- Know Your Dog’s Limits: Tolerance to cold can vary based on coat, body fat, activity level, and health. You will likely need to shorten walks in very cold weather.
- Feed well: Keep your pet at a healthy weight throughout the winter. Do not overfeed them!
TO WALK (Be Prepared): Don’t push it! 15 - 20 minutes in the freezing cold is plenty!
- Keep Nails Trimmed: Properly trimmed nails will increase traction!
- Protect Paws: The cold weather can cause cracked paws and bleeding from ice, salt, snow, etc. You can use boots on their paws for extra protection or petroleum jelly. Just make sure if those paws are bare or have jelly, that you wash or wipe them off well when you come back inside as they may pick up deicers, antifreeze or other toxic chemicals.
- Coats and Backpacks: If your dog has a shorter coat, consider an actual coat for extra warmth, but make sure it isn’t movement restricting. In addition, to get a bit more out of that shorter walk, add some weight. Put a backpack on your pup to get the most out of your walk and alleviate pent up energy.
- Prevent Pulling: Make sure to use your tools and collars to prevent any pulling if your dog is still training to heel. Pulling is especially dangerous for both you and “Fido” if there is the potential for ice.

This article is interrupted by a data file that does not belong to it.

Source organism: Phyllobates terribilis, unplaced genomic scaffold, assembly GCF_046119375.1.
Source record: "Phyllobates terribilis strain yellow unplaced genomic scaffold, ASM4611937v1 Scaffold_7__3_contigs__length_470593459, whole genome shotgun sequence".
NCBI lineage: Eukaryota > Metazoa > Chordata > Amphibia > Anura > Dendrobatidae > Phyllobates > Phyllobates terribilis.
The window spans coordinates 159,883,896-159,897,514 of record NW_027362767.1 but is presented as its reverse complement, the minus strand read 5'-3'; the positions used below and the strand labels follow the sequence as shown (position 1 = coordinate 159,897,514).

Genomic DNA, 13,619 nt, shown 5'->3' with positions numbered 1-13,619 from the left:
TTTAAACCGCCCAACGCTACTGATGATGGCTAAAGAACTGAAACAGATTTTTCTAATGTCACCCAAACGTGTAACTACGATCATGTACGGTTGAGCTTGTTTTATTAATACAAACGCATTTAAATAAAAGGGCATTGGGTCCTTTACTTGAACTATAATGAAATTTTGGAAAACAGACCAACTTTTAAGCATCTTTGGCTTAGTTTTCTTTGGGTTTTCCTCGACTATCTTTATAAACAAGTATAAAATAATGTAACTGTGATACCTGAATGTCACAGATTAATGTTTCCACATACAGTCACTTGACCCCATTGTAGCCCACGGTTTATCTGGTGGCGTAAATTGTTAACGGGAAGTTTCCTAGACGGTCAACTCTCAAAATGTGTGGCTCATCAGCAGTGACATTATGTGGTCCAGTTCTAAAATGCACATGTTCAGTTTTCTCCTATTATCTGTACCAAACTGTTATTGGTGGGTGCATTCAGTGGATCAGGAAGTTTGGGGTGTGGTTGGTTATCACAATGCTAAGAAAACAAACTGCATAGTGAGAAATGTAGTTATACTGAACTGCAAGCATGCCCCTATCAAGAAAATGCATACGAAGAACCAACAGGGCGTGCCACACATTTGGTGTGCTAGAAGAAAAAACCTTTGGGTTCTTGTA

NO WALK: How to get indoor exercise!
- Indoor Games: Hide-and-seek! You can play by hiding a treat or toy, but the best version is hiding yourself! Begin by throwing a treat or toy away from you and then go hide and tell your dog to “come.”
- Indoor Obedience: Practice basic and/or advanced obedience indoors!
- Classes: Go to class! Obedience, agility, swimming, etc. Classes allow for socialization and exercise.
- Treadmills: There are treadmills specifically designed for dogs, but you can use human ones as well, as long as you are careful to supervise your pup.
- Scent Work: Create an indoor obstacle course to make your dog work for their meal, with the food in a box or puzzle toy at the end.
WATCH FOR SIGNS OF HYPOTHERMIA AND FROSTBITE:
Please consult your veterinarian if you suspect your dog may have hypothermia or frostbite. Watch for increased whining, burrowing, shivering, weakness, anxiety or a significant slowing down/stopping of movement.
** This important blog post was written by our Lead Trainer: Mark Dunlap